Johnson and Johnson bankruptcy claim is a ruse to limit liability, cancer victims say

Juliet Gray has felt many things since she was first diagnosed with peritoneal mesothelioma two years ago.

Pain, which flares up when she’s stressed or tired. Fear, with every new doctor’s visit as she dreads the return of her rare, terminal cancer. Heartache, when she thinks of her 9-year-old son and how quickly her time with him is running out.

Mostly, though, she’s mad. She’s furious with New Jersey-based pharmaceutical giant Johnson & Johnson, whose talc products she blames for her incurable cancer. And her fury recently curdled into betrayal after Johnson & Johnson filed for bankruptcy in a controversial strategy company attorneys say will expedite the nearly 40,000 lawsuits against them.

Critics say the company — worth over $400 billion — is far from bankrupt and instead just wants to keep their cases from being heard by juries. Maryland-based attorney Jonathan Ruckdeschel, who has filed several lawsuits against J&J, said such a strategy forces plaintiffs into a collectively negotiated, judicially enforced settlement and removes their Seventh Amendment right to a jury trial.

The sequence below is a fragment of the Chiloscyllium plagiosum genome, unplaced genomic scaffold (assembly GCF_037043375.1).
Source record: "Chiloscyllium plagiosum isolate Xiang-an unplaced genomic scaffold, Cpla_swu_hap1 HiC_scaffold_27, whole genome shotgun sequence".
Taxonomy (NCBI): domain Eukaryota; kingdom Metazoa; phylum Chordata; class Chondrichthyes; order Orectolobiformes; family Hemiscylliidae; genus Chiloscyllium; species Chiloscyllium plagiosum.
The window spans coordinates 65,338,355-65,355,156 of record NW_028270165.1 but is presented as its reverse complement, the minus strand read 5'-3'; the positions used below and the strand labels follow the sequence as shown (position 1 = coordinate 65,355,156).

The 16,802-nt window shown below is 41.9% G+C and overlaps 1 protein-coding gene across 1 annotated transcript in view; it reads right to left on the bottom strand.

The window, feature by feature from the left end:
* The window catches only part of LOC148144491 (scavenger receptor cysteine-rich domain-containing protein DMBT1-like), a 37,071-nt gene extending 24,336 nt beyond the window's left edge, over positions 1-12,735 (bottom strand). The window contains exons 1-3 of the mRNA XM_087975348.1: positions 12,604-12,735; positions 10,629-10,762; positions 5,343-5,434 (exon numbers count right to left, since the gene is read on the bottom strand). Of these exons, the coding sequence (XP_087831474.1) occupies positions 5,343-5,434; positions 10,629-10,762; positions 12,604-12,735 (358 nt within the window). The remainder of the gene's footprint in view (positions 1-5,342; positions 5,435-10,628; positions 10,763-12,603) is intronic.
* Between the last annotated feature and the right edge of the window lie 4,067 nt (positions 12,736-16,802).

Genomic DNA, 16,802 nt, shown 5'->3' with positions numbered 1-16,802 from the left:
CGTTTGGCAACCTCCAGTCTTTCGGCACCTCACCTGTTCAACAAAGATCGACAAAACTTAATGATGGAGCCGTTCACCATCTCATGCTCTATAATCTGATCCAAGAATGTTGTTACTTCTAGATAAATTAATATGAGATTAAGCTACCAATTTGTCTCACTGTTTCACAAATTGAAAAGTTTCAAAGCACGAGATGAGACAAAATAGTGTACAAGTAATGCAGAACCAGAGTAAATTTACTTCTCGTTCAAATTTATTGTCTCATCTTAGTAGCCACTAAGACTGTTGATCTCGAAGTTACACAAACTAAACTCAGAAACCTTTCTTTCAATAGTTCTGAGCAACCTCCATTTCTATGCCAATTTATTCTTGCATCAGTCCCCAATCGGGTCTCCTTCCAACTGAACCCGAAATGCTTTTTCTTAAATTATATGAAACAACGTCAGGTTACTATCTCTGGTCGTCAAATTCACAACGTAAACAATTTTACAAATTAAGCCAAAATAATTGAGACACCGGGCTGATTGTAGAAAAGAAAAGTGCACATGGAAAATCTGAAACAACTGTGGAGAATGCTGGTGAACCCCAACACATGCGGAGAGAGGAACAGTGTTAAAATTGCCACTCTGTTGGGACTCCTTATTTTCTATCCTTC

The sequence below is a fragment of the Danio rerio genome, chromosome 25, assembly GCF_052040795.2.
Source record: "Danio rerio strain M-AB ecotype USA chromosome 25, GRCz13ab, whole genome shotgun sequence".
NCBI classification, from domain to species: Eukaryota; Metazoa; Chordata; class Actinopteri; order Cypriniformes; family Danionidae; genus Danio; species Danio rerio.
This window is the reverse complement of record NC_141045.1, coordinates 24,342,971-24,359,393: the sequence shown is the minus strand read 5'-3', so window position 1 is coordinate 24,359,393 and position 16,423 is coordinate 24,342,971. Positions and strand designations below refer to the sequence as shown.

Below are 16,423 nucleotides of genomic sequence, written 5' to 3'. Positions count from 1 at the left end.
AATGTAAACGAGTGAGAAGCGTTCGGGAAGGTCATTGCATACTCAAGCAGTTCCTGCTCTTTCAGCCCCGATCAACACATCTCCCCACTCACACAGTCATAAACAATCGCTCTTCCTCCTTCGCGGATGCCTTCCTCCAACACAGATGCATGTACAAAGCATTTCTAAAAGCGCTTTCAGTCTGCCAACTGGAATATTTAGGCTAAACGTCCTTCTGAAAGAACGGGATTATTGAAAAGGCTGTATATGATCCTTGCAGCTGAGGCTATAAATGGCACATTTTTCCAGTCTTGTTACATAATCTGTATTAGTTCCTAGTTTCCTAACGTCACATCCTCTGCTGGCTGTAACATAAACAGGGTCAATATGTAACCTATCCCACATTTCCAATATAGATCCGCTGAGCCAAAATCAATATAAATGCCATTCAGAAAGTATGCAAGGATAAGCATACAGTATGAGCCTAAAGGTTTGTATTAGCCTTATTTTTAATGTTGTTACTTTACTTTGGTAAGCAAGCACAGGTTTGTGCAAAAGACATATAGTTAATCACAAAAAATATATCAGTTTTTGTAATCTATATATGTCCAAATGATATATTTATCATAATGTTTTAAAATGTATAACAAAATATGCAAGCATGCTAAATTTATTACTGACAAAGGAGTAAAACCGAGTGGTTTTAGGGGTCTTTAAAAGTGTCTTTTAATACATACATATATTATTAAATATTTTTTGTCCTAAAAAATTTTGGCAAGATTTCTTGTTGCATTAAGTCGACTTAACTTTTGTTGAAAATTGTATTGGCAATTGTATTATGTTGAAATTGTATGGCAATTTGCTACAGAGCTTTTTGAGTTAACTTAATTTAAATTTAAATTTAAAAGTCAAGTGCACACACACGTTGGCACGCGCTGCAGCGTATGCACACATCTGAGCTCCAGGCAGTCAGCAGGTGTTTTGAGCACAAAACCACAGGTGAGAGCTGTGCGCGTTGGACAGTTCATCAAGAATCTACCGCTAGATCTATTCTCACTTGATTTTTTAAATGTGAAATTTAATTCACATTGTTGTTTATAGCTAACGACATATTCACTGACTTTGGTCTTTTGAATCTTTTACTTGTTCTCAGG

“What they’re trying to do is cram everybody into a one-size-fits-all mandatory settlement that nobody has the choice to opt in or out of, and if you

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State using ‘frivolous appeals’ in dam suits

An attorney representing central Michigan residents damaged by the 2020 dam failures accused state attorneys on Thursday of delaying court proceedings with “frivolous appeals.”

“You would think that the state would hold itself accountable for infrastructure,” Detroit attorney Ven Johnson said. “But in this particular case, the state is dug in.”

Johnson’s clients have accused the state of negligently regulating the Edenville and Sanford dams, which failed on May 19, 2020 and caused widespread flooding in the Midland area and causing about 10,000 people to evacuate. Johnson hosted a Thursday press conference in Sanford to commemorate the three-year anniversary of the dam failures.

The Edenville Dam as it breached on Tuesday, May 19, 2020.

In case filings, the state has placed the blame for those dam failures on Boyce Hydro, the company that owned the dams that is now bankrupt. Attorney General Dana Nessel’s office in a Thursday statement reiterated arguments it has made in court, where state attorneys characterized the residents’ lawsuit as “misguided” in their appeal.

The dispute hinges on whether residents’ claims qualify as “inverse condemnation” claims, which would mean the state took their property for public use without appropriate compensation and would remove Michigan’s governmental immunity protection.

Michigan Court of Claims sided in part with residents in

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